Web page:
attribution

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Research on individual differences in causal attributions about others' negative outcomes (attributional styles) corroborates Weiner's helping model, linking unsupportive attributional style (i.e., a tendency to explain others' negative outcomes with causes personally controllable by the victim) with harsh treatment of others (Higgins & Shaw, 1999; Lundquist, Higgins, & Prkachin, 2002).
Hostile attributional bias and aggressive behavior in global context.
The impacts of attributional styles and dispositional optimism on subject well-being: A structural equation modelling analysis.
In fact, many students have developed maladaptive (negative) attributional thinking, a way of thinking that can inhibit the goals of character education programs.
Success and failure in junior high school: a critical incident approach to understanding students' attributional beliefs.
An attributional analysis of judgments of help giving in an achievement-related context.
The parents' narratives clearly revealed Attributional difficulties in accounting for idiosyncratic traits and the discrete influence of gender, age and birth order.
From this perspective, regarding attributional styles, Locus (place in Latin) of control is the expectation of the individual regarding how much his/her life is controlled by internal forces (personal effort, skill, etc.), or external forces (other people, luck, chance, etc.) (Phares 1976).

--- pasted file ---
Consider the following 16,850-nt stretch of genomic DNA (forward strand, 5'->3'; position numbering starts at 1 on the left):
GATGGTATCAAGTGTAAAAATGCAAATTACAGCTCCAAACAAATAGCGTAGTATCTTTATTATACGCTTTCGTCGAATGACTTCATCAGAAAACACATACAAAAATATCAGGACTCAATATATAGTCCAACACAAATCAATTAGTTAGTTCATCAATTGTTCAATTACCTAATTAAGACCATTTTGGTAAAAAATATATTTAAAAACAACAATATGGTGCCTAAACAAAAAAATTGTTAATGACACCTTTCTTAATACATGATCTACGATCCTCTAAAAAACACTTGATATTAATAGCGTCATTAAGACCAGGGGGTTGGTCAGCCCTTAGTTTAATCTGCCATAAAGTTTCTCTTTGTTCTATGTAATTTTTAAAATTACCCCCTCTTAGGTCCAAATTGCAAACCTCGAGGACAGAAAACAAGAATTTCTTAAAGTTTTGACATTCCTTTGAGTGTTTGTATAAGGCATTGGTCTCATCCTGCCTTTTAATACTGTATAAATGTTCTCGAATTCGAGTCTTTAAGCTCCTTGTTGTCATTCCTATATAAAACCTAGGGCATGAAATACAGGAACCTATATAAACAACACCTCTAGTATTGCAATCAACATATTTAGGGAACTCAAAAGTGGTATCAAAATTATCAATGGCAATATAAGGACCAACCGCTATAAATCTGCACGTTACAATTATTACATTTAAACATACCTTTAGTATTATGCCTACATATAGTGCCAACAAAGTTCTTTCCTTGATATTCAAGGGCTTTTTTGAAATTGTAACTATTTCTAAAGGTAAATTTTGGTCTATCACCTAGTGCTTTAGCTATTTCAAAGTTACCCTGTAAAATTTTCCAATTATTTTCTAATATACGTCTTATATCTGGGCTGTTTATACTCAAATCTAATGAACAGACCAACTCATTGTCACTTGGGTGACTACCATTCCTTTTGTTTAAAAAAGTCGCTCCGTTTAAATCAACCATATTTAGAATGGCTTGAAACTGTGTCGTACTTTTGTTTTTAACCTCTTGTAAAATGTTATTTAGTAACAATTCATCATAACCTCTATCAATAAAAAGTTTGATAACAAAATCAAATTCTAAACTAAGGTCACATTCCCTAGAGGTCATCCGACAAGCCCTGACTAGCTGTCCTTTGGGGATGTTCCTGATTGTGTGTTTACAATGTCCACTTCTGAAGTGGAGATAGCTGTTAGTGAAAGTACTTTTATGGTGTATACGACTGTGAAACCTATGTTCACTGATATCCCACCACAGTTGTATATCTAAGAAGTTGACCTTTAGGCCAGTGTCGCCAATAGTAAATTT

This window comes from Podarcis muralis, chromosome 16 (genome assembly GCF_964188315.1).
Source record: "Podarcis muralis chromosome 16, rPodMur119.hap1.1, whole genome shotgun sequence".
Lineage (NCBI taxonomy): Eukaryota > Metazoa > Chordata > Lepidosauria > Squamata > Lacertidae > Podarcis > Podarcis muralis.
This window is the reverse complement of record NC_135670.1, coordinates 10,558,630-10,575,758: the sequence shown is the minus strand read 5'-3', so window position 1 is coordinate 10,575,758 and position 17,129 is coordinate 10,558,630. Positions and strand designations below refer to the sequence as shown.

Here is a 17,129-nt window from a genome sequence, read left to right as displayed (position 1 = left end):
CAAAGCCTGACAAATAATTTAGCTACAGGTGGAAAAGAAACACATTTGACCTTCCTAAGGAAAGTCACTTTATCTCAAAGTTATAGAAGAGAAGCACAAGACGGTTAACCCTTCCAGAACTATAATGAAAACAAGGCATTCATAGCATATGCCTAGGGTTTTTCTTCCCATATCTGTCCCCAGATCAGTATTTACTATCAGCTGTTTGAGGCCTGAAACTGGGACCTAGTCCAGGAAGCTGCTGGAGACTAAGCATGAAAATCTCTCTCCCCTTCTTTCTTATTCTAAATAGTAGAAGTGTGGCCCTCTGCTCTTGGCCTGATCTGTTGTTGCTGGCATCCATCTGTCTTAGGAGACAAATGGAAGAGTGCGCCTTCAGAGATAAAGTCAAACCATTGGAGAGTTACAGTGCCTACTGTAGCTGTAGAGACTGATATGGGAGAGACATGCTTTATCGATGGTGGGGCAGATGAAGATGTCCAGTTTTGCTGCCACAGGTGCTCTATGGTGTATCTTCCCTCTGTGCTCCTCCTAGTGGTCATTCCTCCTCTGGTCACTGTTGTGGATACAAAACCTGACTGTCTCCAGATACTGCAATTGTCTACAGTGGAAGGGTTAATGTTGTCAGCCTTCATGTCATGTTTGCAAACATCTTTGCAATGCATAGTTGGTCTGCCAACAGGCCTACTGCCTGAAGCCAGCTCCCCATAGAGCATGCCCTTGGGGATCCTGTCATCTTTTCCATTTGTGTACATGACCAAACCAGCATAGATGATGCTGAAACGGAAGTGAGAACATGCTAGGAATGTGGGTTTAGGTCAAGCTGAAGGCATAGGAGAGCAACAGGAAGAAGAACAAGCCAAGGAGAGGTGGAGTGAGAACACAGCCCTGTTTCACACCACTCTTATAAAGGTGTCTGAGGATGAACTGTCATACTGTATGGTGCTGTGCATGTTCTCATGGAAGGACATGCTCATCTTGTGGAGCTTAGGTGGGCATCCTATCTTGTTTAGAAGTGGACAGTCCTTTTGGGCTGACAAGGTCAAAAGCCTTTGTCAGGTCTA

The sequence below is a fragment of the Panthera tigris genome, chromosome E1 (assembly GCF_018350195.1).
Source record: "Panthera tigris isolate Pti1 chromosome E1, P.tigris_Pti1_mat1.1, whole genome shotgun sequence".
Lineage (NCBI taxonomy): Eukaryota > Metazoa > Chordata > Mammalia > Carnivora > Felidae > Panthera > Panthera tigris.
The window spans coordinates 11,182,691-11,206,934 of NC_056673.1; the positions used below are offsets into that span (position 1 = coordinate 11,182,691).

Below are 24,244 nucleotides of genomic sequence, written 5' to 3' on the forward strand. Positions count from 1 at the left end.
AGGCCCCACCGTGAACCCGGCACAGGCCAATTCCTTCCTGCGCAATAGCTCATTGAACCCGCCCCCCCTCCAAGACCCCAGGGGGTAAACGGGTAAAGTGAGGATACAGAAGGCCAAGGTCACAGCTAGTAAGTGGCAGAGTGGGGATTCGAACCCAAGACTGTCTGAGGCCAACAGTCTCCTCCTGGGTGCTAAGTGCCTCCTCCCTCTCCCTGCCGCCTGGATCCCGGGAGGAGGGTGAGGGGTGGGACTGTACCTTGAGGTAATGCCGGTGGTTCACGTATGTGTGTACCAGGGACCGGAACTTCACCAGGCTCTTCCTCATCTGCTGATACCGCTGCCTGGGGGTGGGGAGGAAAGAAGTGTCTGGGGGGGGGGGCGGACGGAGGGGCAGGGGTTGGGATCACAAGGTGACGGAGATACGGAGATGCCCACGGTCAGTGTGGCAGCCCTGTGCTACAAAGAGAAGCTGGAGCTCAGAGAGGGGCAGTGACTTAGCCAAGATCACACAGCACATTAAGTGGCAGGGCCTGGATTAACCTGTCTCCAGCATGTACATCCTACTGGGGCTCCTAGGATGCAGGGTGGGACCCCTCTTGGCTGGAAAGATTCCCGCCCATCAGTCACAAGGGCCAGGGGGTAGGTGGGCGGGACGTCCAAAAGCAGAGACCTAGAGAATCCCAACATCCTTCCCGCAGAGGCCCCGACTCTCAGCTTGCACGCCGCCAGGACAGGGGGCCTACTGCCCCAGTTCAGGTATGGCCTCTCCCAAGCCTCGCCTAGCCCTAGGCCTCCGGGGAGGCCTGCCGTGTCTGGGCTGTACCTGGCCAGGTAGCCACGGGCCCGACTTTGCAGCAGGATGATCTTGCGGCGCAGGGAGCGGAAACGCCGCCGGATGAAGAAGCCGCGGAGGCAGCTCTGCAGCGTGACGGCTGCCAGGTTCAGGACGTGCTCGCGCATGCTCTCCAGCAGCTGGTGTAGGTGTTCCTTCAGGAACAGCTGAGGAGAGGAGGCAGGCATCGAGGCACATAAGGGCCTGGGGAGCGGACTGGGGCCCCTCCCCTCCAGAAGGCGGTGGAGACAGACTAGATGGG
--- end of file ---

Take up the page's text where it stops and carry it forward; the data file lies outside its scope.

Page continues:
The study found that a pessimistic attributional style partly mediates the relationship between verbal abuse and the development of internalizing problems.
(18) Jon Hanson & David Yosifon, "The Situation: An Introduction to the Situational Character, Critical Realism, Power Economics, and Deep Capture" (2003) 152:1 U Pa L Rev 129 at 132-33 [Hanson & Yosifon, "Situation"]; Bendorado & Hanson, "Attributional Divide", supra note 11 at 314.
It has been found that highly identified fans demonstrate a success/failure attributional bias, similar to the team-serving bias, in that they form internal attributions following success (Madrigal & Chen, 2008; Wann & Dolan, 1994) and external attributions following defeat (Wann & Dolan, 1994; Wann & Schrader, 2000).
Attributional style (i.e., locus of control) influences one's HIV risk.